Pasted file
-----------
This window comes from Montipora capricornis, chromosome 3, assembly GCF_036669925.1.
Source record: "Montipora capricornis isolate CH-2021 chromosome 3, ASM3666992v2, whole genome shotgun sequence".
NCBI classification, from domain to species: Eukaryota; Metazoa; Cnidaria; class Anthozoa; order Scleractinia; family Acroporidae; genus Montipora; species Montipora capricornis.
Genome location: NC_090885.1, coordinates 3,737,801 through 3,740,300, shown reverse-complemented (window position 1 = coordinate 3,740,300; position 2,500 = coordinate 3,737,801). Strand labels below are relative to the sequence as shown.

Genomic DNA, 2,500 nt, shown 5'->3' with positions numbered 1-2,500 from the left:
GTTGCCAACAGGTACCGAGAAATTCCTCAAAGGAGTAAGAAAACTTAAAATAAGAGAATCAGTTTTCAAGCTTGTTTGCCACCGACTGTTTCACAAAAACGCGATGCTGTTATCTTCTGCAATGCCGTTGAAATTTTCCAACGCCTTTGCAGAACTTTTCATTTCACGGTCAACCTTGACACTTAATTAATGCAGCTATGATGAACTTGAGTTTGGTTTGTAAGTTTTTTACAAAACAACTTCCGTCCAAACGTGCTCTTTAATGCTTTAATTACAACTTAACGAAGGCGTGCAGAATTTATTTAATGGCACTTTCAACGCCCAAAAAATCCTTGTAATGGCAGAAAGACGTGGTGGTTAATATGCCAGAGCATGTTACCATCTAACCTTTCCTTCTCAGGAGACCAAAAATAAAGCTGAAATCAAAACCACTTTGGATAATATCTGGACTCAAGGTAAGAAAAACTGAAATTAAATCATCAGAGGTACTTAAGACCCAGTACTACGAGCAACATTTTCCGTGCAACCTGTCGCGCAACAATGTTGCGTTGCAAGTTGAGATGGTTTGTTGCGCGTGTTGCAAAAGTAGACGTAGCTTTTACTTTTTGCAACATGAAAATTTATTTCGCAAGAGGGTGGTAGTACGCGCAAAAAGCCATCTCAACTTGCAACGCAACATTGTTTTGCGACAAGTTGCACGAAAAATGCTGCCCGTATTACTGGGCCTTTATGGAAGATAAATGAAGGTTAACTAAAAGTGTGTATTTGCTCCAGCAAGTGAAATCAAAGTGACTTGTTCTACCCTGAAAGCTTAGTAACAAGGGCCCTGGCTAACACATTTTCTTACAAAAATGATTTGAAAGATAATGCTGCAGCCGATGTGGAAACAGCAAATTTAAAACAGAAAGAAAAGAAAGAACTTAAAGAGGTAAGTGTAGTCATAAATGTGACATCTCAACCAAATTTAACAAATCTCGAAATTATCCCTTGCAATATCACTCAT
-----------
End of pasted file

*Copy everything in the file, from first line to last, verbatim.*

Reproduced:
This window comes from Montipora capricornis, chromosome 3, assembly GCF_036669925.1.
Source record: "Montipora capricornis isolate CH-2021 chromosome 3, ASM3666992v2, whole genome shotgun sequence".
NCBI classification, from domain to species: Eukaryota; Metazoa; Cnidaria; class Anthozoa; order Scleractinia; family Acroporidae; genus Montipora; species Montipora capricornis.
Genome location: NC_090885.1, coordinates 3,737,801 through 3,740,300, shown reverse-complemented (window position 1 = coordinate 3,740,300; position 2,500 = coordinate 3,737,801). Strand labels below are relative to the sequence as shown.

Genomic DNA, 2,500 nt, shown 5'->3' with positions numbered 1-2,500 from the left:
GTTGCCAACAGGTACCGAGAAATTCCTCAAAGGAGTAAGAAAACTTAAAATAAGAGAATCAGTTTTCAAGCTTGTTTGCCACCGACTGTTTCACAAAAACGCGATGCTGTTATCTTCTGCAATGCCGTTGAAATTTTCCAACGCCTTTGCAGAACTTTTCATTTCACGGTCAACCTTGACACTTAATTAATGCAGCTATGATGAACTTGAGTTTGGTTTGTAAGTTTTTTACAAAACAACTTCCGTCCAAACGTGCTCTTTAATGCTTTAATTACAACTTAACGAAGGCGTGCAGAATTTATTTAATGGCACTTTCAACGCCCAAAAAATCCTTGTAATGGCAGAAAGACGTGGTGGTTAATATGCCAGAGCATGTTACCATCTAACCTTTCCTTCTCAGGAGACCAAAAATAAAGCTGAAATCAAAACCACTTTGGATAATATCTGGACTCAAGGTAAGAAAAACTGAAATTAAATCATCAGAGGTACTTAAGACCCAGTACTACGAGCAACATTTTCCGTGCAACCTGTCGCGCAACAATGTTGCGTTGCAAGTTGAGATGGTTTGTTGCGCGTGTTGCAAAAGTAGACGTAGCTTTTACTTTTTGCAACATGAAAATTTATTTCGCAAGAGGGTGGTAGTACGCGCAAAAAGCCATCTCAACTTGCAACGCAACATTGTTTTGCGACAAGTTGCACGAAAAATGCTGCCCGTATTACTGGGCCTTTATGGAAGATAAATGAAGGTTAACTAAAAGTGTGTATTTGCTCCAGCAAGTGAAATCAAAGTGACTTGTTCTACCCTGAAAGCTTAGTAACAAGGGCCCTGGCTAACACATTTTCTTACAAAAATGATTTGAAAGATAATGCTGCAGCCGATGTGGAAACAGCAAATTTAAAACAGAAAGAAAAGAAAGAACTTAAAGAGGTAAGTGTAGTCATAAATGTGACATCTCAACCAAATTTAACAAATCTCGAAATTATCCCTTGCAATATCACTCAT